Germany relaxes lockdown for playgrounds, churches and zoos

A woman with a face mask leaves a train at the main station in Muenster, western Germany, Thursday, April 30, 2020. To fight the coronavirus pandemic, Germany ordered social distancing, mandatory face masks when shopping and in public transport

German authorities agreed Thursday to reopen playgrounds, churches and cultural institutions such as museums and zoos that have been shuttered because of the coronavirus pandemic, but they postponed a decision on whether to relax the rules for restaurants, hotels and kindergartens.

Chancellor Angela Merkel said that while there would be regional differences because of Germany’s federal structure, the overall goal remains ensuring the health system can cope with the country’s outbreak.

“So far, we have managed to succeed in doing so,” Merkel told reporters after a meeting with the governors of Germany’s 16 states. “We have all together achieved a lot in recent weeks.”

Germany, a country of 83 million people, recorded more than 162,000 confirmed cases of COVID-19 and 6,563 deaths in all, according to figures compiled by Johns Hopkins University. That is about a quarter the number of virus-related deaths reported in Britain and France, even though the three countries have similar numbers of confirmed cases.

Over the past week, Germany recorded between 1,000 and 1,500 new cases a day, down from 2,000 the previous week.

The country’s success in flattening the curve of infections has sparked calls for its lockdown to end, particularly from businesses that have been forced to close because of social distancing measures.

Jobless figures released Thursday showed unemployment in Germany rose by 308,000 to over 2.6 million in the past month. The jobless rate in April stood at 5.8%, up from 5.1% in March.

Employers avoided the bigger layoffs seen in other countries by taking advantage of Germany’s short-work program, which allows companies in distress to receive state funds if they hold onto employees rather than letting them go.

Labor Minister Hubertus Heil said companies registered about 10.1 million employees for short work — more than a fifth of the country’s workforce. Restaurants, bars and hotels were particularly hard hit, with 93% of those employed in the sector now in short work, he said.

The governor of North Rhine-Westphalia state, Armin Laschet, told public broadcaster ZDF that the economic downturn was “a very, very high price that we’ve talked about far too little in recent weeks.”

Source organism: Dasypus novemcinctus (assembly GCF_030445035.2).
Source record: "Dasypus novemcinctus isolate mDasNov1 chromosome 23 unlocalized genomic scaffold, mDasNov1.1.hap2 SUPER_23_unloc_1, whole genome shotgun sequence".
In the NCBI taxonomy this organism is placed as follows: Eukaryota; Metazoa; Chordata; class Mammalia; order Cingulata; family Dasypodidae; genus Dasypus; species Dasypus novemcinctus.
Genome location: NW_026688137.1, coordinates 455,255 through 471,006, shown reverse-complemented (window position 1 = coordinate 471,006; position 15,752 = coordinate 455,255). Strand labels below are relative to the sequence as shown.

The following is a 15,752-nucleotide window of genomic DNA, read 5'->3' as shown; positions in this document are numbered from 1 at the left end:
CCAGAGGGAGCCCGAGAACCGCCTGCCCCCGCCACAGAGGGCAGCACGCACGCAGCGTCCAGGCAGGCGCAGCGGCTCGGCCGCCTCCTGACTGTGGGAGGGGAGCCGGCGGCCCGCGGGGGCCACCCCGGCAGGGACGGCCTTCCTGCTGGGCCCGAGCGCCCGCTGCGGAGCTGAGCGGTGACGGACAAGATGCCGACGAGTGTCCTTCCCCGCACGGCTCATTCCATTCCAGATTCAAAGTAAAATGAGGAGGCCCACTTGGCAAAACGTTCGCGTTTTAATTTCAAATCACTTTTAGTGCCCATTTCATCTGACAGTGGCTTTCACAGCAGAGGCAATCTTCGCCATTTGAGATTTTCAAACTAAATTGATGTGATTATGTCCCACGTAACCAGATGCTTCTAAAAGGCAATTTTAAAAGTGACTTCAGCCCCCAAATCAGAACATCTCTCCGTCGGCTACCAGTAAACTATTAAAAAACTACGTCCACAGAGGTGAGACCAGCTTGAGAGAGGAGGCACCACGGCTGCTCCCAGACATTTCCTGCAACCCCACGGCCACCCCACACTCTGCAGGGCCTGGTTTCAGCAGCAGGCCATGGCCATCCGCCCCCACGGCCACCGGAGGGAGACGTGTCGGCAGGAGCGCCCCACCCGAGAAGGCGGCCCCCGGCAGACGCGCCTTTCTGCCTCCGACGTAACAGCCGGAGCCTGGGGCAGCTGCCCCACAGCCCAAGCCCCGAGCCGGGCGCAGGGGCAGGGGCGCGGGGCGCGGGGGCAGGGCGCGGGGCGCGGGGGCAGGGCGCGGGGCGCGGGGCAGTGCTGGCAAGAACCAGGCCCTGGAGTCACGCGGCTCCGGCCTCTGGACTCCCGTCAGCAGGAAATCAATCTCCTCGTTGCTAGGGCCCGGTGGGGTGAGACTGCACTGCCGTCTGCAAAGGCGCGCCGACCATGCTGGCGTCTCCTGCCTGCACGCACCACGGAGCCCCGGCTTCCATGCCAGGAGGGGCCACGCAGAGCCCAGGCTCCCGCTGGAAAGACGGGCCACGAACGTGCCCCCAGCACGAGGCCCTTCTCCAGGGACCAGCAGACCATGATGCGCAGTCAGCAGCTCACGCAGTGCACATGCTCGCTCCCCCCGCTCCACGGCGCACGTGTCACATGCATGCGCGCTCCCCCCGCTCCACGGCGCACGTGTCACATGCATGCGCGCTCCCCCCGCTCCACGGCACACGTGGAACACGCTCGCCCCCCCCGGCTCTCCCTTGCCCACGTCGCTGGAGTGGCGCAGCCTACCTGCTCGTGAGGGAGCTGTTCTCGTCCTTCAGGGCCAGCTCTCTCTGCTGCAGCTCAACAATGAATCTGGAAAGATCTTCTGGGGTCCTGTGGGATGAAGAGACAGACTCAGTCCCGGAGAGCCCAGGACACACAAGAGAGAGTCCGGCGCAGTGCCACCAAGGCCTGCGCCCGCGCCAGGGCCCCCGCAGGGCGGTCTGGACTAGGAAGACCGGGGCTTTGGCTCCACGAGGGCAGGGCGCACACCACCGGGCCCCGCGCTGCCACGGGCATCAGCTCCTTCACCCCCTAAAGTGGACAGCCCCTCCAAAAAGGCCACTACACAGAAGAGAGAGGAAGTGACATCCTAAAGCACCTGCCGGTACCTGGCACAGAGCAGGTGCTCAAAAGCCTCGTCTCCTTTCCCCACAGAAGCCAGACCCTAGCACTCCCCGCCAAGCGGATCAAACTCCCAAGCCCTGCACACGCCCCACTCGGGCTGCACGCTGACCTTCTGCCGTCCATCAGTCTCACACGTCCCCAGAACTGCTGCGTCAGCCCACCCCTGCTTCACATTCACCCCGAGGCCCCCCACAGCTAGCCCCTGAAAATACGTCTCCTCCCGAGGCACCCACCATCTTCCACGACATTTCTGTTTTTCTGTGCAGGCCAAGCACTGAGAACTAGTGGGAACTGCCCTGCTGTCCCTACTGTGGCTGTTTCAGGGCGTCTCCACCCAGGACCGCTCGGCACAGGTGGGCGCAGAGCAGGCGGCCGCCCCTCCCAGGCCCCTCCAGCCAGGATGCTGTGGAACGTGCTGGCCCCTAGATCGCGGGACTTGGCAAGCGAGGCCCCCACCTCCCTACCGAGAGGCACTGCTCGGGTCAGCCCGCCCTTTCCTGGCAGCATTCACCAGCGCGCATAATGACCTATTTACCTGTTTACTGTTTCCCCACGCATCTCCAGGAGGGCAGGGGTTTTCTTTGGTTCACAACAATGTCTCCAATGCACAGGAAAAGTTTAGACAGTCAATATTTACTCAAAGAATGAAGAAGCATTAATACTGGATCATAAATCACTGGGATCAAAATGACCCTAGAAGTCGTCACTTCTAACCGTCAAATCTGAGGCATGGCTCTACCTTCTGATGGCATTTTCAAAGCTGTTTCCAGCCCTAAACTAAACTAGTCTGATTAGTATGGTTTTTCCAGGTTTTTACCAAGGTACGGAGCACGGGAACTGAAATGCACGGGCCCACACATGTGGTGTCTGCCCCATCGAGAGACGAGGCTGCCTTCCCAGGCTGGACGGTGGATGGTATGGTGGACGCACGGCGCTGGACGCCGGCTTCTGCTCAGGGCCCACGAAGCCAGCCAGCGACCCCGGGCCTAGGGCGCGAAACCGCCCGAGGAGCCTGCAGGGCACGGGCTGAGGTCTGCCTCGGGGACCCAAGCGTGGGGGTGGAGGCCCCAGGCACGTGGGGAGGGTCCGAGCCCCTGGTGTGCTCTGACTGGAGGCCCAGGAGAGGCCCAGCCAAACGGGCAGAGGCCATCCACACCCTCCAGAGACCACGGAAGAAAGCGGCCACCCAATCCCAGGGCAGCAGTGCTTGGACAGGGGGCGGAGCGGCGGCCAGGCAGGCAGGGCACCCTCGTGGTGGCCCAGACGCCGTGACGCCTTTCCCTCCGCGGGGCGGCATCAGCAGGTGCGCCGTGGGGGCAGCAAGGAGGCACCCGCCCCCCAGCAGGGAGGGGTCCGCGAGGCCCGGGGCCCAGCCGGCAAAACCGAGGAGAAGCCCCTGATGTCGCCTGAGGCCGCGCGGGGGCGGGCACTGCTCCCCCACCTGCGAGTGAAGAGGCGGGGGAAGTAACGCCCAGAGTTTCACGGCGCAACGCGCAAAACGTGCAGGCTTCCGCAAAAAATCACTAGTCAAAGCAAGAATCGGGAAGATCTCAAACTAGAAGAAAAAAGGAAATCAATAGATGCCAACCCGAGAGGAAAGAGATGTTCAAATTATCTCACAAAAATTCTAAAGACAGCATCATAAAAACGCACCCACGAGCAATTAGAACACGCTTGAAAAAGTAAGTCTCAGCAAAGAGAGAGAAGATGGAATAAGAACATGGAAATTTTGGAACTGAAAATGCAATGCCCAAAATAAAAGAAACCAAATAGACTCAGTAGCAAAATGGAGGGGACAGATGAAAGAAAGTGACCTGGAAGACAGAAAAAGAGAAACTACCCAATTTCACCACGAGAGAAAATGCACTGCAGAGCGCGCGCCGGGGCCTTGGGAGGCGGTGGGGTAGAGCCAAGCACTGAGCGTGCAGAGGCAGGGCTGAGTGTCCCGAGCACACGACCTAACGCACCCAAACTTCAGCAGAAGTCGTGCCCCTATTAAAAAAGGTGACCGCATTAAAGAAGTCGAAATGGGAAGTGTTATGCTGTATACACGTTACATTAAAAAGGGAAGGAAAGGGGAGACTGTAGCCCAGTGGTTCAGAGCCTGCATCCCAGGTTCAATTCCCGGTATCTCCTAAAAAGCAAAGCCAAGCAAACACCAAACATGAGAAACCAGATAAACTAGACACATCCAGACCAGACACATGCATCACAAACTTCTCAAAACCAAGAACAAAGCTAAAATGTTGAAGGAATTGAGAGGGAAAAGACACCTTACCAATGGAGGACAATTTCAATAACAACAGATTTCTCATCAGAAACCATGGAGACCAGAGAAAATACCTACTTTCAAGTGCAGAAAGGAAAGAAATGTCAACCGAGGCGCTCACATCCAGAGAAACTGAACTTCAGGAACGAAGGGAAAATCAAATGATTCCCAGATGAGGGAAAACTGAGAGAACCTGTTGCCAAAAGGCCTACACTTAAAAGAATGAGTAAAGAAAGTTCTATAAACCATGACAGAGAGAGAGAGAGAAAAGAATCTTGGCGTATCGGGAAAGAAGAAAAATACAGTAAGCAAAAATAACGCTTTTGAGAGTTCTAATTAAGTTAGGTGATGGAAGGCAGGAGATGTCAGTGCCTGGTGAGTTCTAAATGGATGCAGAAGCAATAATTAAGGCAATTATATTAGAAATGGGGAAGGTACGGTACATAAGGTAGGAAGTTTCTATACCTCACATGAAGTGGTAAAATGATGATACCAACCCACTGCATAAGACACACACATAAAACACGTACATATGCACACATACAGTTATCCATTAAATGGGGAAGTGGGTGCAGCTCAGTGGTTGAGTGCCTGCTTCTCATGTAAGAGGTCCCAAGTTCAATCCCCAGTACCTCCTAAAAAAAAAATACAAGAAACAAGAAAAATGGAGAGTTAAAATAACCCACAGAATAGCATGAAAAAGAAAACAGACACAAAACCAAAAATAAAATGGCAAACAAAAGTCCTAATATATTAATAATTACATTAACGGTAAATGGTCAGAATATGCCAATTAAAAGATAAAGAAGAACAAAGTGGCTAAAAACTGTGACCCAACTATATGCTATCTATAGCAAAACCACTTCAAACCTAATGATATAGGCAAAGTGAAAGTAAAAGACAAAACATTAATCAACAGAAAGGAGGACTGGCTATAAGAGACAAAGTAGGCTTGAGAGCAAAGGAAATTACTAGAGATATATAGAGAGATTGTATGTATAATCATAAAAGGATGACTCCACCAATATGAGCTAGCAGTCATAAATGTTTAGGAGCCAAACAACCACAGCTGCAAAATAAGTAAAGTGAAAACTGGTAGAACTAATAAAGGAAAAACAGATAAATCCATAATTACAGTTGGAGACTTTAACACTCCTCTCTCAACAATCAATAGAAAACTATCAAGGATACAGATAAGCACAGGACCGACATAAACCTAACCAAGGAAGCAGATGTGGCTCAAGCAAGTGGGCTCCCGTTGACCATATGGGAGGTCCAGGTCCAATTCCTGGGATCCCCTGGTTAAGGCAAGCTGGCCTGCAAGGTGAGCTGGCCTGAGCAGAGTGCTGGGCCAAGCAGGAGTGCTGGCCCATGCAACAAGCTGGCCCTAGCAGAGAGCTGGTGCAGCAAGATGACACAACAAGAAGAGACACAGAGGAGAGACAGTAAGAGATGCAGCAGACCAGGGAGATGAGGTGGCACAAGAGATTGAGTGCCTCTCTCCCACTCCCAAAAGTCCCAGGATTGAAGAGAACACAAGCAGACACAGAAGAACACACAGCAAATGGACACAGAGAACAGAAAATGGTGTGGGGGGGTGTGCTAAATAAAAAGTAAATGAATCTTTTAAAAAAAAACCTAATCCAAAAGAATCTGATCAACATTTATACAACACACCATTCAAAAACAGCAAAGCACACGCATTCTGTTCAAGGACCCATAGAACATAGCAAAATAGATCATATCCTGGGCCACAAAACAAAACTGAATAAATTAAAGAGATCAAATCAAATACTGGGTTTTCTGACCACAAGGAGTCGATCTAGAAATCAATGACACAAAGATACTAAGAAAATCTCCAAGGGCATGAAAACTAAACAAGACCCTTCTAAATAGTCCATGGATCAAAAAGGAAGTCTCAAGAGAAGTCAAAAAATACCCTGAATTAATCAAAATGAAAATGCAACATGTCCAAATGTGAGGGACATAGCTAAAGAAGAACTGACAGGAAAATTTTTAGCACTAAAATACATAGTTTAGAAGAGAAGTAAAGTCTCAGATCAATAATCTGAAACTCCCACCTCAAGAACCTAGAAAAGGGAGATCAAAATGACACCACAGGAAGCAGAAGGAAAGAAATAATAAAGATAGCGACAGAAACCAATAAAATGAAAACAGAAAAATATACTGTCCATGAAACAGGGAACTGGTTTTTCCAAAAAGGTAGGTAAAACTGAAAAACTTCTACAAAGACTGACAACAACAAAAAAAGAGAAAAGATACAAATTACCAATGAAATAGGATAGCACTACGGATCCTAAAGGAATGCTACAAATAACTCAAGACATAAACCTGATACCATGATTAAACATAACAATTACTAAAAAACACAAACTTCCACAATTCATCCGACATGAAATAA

Merkel said the federal and state governments wouldn’t make a decision on reopening hotels and restaurants at their next meeting on May 6, which will focus on further relaxing the rules for schools, childcare centers and sports facilities.

“Caution is required, as well as sticking to hygiene measures,” she said.

Federal and state authorities also agreed Thursday to extend a ban on large sports events, concerts and festivals until at least Aug. 31.

But Germany’s hospitals will be allowed to resume routine operations that had been ordered put on hold last month, after data showed a sufficient reserve of intensive care unit beds.

Still, like elsewhere, medical personnel in the country are feeling the strain.

“The burden is certainly great as we have to deal with a highly infectious disease every day, and the treatment regime is not clearly defined,” said Dr. Daniel Heidenkummer, who oversees the treatment of COVID-19 patients at the InnKlinikum Altoetting, near Germany’s border with Austria.

The hospital has treated almost 600 patients with severe illness resulting from the coronavirus since early March.

Restrictions on visitors mean that staff members have to spend more time tending to the emotional welfare of patients, a burden that would normally be borne largely by friends and family, Heidenkummer said.

Merkel acknowledged the sacrifices made by many Germans because of the lockdown. But she defended the virologists and public health experts who have been providing seemingly contradictory advice to the government, noting that there is always an element of uncertainty to scientific research.

“That’s why science is so exciting, because you never do the same thing twice,” Merkel said, citing her own experience as a physicist before entering politics more than 30 years ago.

“We politicians are there to draw conclusions,” she said.

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